A Biography of Arthur Nielsen, the Market Research Pioneer

Collage of Arthur Nielsen on a cellphone.

The Life Story of Arthur Nielsen Sr.

Suppose you are in business or have studied marketing.

In that case, you probably have heard of the term “market share,” meaning the percentage or portion of a market controlled by one company or organization.

Arthur C. Nielsen Sr. was the marketing genius who developed this concept into what we appreciate it to be today.

Arthur Nielsen Sr. was one of the pioneers advocating for market research in the business field.

His main marketing philosophy was that one could analyze and systematize movements and changes in the market and use this information to improve his products or business. Nielsen Sr. also developed other innovations in the marketing and retail industry, one being the Nielsen Rating.

Early Life and Education

Arthur Charles Nielsen Sr. was born in Chicago, Illinois, on September 5th, 1897. His father, Rasmus Nielsen, was a Danish immigrant who worked as an accountant, while his mother, Harriet, was a teacher.

Both of Nielsen Sr.’s parents had a good mathematical background, which enabled young Nielsen to foster an interest in mathematics.

Arthur Nielsen Sr. studied electrical engineering at the University of Wisconsin, graduating summa cum laude in 1918. He served as the captain of the tennis varsity team from 1916 to 1918, remaining true to the sport for more than 50 years.

Career Beginnings

Upon graduation, Nielsen Sr. returned to his hometown, Chicago, and worked as an electrical engineer in several companies. He aspired to go into business but was anxious and afraid of starting.

In 1923, he took a chance on himself, borrowed $45,000 from his fraternity brothers, and founded the AC Nielsen Company.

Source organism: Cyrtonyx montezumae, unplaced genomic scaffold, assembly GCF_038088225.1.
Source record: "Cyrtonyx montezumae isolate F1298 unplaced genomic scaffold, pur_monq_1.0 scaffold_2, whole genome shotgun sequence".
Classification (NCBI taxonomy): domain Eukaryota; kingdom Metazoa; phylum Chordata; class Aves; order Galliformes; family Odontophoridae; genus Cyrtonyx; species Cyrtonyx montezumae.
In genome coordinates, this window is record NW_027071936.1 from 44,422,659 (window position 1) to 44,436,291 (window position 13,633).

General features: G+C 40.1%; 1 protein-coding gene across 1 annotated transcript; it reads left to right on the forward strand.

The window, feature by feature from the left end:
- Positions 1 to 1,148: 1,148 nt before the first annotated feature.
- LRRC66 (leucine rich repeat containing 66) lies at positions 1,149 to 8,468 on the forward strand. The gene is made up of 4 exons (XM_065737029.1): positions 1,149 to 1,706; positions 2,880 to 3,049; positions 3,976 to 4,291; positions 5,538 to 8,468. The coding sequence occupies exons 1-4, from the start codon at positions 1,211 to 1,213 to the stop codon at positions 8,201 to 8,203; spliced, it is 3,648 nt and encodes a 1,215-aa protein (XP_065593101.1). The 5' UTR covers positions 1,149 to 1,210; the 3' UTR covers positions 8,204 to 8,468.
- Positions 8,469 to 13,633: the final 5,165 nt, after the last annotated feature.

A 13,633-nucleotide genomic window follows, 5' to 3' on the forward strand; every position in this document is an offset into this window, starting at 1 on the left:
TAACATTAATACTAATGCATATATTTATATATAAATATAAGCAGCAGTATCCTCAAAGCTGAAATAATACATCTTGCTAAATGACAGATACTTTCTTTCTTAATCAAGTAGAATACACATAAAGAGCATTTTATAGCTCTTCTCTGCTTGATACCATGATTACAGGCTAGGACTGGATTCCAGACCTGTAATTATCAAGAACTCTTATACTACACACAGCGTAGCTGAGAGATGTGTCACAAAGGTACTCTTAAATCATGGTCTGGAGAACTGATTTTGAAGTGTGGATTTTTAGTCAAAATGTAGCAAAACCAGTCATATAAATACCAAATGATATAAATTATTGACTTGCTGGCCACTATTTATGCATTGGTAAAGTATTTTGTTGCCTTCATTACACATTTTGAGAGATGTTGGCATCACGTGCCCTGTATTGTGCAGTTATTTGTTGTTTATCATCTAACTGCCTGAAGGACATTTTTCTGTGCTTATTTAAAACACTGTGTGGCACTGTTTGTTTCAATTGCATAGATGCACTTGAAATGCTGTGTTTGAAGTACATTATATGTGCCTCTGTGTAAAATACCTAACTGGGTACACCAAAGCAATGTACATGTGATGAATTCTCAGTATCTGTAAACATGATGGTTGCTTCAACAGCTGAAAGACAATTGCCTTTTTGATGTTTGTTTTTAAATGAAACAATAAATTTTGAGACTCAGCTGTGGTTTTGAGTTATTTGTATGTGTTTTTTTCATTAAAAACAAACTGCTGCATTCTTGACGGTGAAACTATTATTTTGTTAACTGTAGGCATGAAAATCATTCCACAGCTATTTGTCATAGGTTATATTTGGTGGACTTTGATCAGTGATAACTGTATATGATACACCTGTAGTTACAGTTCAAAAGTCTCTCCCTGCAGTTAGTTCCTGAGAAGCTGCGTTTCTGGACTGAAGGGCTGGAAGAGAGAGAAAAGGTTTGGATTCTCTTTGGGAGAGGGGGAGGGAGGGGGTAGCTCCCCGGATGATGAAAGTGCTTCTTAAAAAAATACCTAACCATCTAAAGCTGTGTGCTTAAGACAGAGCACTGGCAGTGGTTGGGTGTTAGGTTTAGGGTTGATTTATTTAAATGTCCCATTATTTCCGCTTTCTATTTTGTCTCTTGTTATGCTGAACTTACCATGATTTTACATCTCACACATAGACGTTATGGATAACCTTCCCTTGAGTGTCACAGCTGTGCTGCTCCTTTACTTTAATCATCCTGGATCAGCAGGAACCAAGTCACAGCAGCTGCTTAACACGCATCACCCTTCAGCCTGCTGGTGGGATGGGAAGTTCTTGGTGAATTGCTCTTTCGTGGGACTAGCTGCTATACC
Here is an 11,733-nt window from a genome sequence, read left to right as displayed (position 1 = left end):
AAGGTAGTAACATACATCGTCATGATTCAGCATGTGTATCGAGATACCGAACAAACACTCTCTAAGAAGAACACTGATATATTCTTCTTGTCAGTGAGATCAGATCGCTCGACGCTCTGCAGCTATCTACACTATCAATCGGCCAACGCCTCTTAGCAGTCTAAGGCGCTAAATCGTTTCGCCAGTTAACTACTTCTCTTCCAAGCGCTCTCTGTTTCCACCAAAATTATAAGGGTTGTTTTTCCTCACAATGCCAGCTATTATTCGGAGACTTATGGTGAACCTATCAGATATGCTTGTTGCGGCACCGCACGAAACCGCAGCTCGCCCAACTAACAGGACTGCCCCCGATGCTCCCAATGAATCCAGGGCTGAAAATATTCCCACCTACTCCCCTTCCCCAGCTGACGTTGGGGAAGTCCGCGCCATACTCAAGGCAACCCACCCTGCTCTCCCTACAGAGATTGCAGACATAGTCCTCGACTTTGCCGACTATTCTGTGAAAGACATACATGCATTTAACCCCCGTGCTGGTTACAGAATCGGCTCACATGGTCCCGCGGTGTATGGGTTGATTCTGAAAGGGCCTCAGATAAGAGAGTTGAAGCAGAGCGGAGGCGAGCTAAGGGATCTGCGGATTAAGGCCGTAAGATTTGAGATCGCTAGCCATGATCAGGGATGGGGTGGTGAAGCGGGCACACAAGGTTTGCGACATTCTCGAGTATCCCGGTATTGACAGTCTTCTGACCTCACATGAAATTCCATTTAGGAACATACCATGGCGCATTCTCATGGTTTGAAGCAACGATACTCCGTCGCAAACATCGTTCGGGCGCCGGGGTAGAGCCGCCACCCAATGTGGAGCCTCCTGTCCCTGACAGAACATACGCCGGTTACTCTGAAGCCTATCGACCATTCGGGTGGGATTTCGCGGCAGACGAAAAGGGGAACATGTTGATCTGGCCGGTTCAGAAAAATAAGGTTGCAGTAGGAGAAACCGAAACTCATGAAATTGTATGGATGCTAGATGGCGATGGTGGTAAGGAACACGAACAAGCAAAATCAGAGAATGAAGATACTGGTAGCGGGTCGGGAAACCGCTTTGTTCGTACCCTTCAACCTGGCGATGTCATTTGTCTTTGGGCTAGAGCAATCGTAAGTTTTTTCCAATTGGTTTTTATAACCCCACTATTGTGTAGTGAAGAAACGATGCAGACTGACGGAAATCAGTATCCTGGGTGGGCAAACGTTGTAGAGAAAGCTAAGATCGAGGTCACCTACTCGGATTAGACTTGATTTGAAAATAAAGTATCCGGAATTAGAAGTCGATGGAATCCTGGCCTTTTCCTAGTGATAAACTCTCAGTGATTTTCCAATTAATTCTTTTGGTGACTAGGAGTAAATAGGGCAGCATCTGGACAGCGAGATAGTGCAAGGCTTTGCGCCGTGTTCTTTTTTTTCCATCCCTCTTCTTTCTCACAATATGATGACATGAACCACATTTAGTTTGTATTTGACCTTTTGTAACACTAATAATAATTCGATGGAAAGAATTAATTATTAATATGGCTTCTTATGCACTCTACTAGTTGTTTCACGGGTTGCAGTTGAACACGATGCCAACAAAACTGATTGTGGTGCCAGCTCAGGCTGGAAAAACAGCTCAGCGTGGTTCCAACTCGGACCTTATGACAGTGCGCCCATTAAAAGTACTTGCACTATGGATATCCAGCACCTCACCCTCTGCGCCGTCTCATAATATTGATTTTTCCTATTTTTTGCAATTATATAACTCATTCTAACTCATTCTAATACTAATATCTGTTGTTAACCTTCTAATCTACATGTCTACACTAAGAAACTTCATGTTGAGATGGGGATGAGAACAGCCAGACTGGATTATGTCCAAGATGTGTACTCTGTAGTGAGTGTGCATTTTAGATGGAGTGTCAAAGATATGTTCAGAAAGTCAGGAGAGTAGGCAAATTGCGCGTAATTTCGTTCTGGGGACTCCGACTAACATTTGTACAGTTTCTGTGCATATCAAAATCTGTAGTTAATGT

Arthur Nielsen aimed to develop a system to track the number of people listening to the radio.

Nielsen Company and Breakthroughs

Arthur Nielsen Sr. faced many challenges in the initial days of running his company, almost declaring bankruptcy twice.

He eventually found his footing by targeting the sales and market dynamics of the retail and drugs industry.

In 1930, the company’s sales reached $200,000 per year, but the Great Depression severely impacted the United States economy and put Nielsen in danger of going bankrupt.

He diversified his research services and established the Nielsen Food and Drug Index.

The Nielsen Food and Drug Index service involved auditing selected sample stores to record the retail flow of grocery and drug brands, enabling manufacturers to compare their product sales with those of their competitors.

Nielsen Sr. took his market research expertise to the retail and drug industry.

“Employ every economy consistent with thoroughness, accuracy and reliability.” – Arthur Nielsen

In the early 1940s, AC Nielsen Co. started providing ratings for radio programs. Later, the rating service became favored among the masses for measuring the popularity of television shows.

Nielsen’s rating system, dubbed The Nielsen Rating, worked by sampling over 1,000 television homes using an audiometer.

The device, a box, would get attached to the set, during which it would record when the television was on and the channel tuned in.

The data collected would be sent and analyzed at a data collection center to help television programs and producers know their total audience for each show.

According to the Nielsen Rating Index, a rating of 20 means that 20% of households in the United States are tuned in to a television program. Each percentage denotes a share (or market share).

A 20% share means that 20% of the population in the United States watches the studied program.

Although the Nielsen Rating system took longer to gain popularity than competitors, who conducted mainly phone and door-to-door interviews, it gradually became more widely accepted.

Nielsen had installed nearly 1,500 audiometers within the United States by 1950.

“Be influenced by nothing but your clients’ interests. Tell them the truth.” – Arthur Nielsen

The AC Nielsen Company (now called The Nielsen Company) became a leader in the ratings and market research sector.

Arthur Nielsen’s company was also one of the first to adopt technology in the 1950s by purchasing and using the first electronic computer.

In the 1950s, Nielsen modified his audiometer and applied it to television ratings.

He stopped assessing radio ratings in 1964. Nielsen Sr. worked alongside his son, Arthur Nielsen Jr., to improve their company’s consumer analysis until the former’s retirement in 1957.